One year, very early in the 20th Century, the catalog offered a “Stradivarius model violin” for $6.10.

Sears Craftsman tools became exceedingly popular not only because they were well-made but because they carried a lifetime guarantee. More than a few customers returned 30-, 40- and fifty-year-old tools for exchange at their local Sears.

In 1924, Sears switched on the transmitter of its own radio station, first briefly known as WES (for World’s Economy Store) then WLS (World’s Largest Store). WLS by the 1960s would become one of the nation’s premier rock ‘n roll and pop music stations. A significant portion of my life was spent with my transistor radio glued to my right ear, tuned to WLS. And every week I’d hike down to Frank’s dimestore to pick up my copy of Dex Card’s Silver Dollar Survey, a listing of the latest Top 40 songs.

Sears’ first store to be opened outside the US was in Havana, Cuba (1942).

In 1974, construction workers topped off the 110-story Sears Tower at 1454 feet, at the time the tallest building in the world. Because Chicago is so flat, traffic reporters set up shop on the 103rd-floor Skydeck so they could keep an eye on rush hour gridlock through their telescopes.

The College Mall Sears had been a Bloomington fixture since it opened there in 1965, so it had a (mostly) good half-century run. It’s now being reduced to a pile of rubble:

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Sears “Ghost” Sign

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Who Are Jason & Ginger?

In case you missed it yesterday, here’s my Big Talk interview with Jason Fickel & Ginger Curry.

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And stay tuned next week Thursday to WFHB’s Daily Local News when I chat with entrepreneurs Jane Kupersmith (Hopscotch Coffee) and Joni McGary (Lucky Guy Bakery). We’ll delve into the world of female business-folk and find out if and how dames help each other succeed.

Near Nirvana

On this date in 1969, I experienced my greatest day as a Cubs fan.

I’d been staying with my sister for the two weeks between the end of Riis Park day camp and the beginning of school, mainly because my mother was afraid I’d burn the house down. Several years before, my pal Louie LeFemina and I reenacted a World War II air battle in my basement, complete with my brother’s airplane models, a big box of matches, and several forms of combustible material. We’d caused no damage to the house but did destroy several of bro Joey’s models, including a Japanese Zero, a P-51 Mustang, and a Douglas Dauntless dive bomber. (BTW: Because it was my house, I got the American planes and Louie had to settle for the Japs’.) That was the thing about Ma — she never could shake the memory of a sin, cardinal or venial, committed by any of her spawn. If she were alive today, she’d probably still be telling people that I play with matches in the basement.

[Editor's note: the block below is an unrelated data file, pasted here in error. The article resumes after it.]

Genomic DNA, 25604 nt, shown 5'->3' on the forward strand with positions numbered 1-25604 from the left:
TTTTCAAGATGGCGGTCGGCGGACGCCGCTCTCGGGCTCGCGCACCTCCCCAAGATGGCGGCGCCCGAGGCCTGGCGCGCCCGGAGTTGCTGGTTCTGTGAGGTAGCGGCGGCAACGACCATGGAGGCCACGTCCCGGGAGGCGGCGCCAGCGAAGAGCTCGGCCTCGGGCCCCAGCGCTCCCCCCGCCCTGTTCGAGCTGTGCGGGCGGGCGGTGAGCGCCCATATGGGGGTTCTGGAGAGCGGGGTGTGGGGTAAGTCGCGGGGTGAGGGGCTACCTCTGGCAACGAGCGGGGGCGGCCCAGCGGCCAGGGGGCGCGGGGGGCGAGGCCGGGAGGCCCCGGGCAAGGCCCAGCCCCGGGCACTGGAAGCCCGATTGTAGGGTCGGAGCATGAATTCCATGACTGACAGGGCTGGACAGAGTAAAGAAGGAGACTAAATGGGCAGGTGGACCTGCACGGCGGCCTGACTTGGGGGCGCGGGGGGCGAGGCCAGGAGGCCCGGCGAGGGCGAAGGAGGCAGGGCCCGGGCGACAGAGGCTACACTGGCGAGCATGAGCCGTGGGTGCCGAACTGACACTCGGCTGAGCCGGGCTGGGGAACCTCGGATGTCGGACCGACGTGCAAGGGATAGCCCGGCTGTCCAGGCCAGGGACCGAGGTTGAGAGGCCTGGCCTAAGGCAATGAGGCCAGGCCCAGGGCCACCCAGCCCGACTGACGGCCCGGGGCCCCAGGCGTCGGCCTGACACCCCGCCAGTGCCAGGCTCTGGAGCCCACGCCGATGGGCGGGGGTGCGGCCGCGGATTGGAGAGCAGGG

Anyway, one bright Tuesday AM at sis Charlotte’s pad, she and her then-husband decided to take their kids and me to the Cubs game. He was a Chicago cop and had the day off. She, natch, was aching to get the hell out of the house for a change. It was a spur of the moment, late-ish decision so we piled into Charlotte’s husband’s vintage 1957 Chevy and sped down the Kennedy Expy toward the then-center of the universe, Wrigley Field.

Charlotte and her husband (I won’t mention his name for a variety of reasons but mainly because it’d make me nauseous) were still young enough to like to listen to WLS and WCFL on the radio, so as we cruised down the Kennedy and turned left onto Addison Street, I was able to groove on the likes of “Sweet Caroline,” “My Cherie Amour,” “The Marrakesh Express,” “Good Morning, Starshine,” and “Sugar, Sugar.”

I was in heaven.

The day was warm but not at all oppressive. Occasionally, between the trees, I’d catch a glimpse of the dark silhouette of the John Hancock Center, brand new that year and at the time the world’s second-tallest building. My heart swelled.

The Cubs were in first place, roaring through the National League, seemingly on the cusp of capturing their first pennant in — gasp! — 24 years and — maybe, just maybe — their first World Series title in 61 years. They were led by third baseman Ron Santo, an Italian, like us. Santo was feisty and emotionally demonstrative, just like us, too. I had a sense that in a fairer world, Santo’d be part of my family.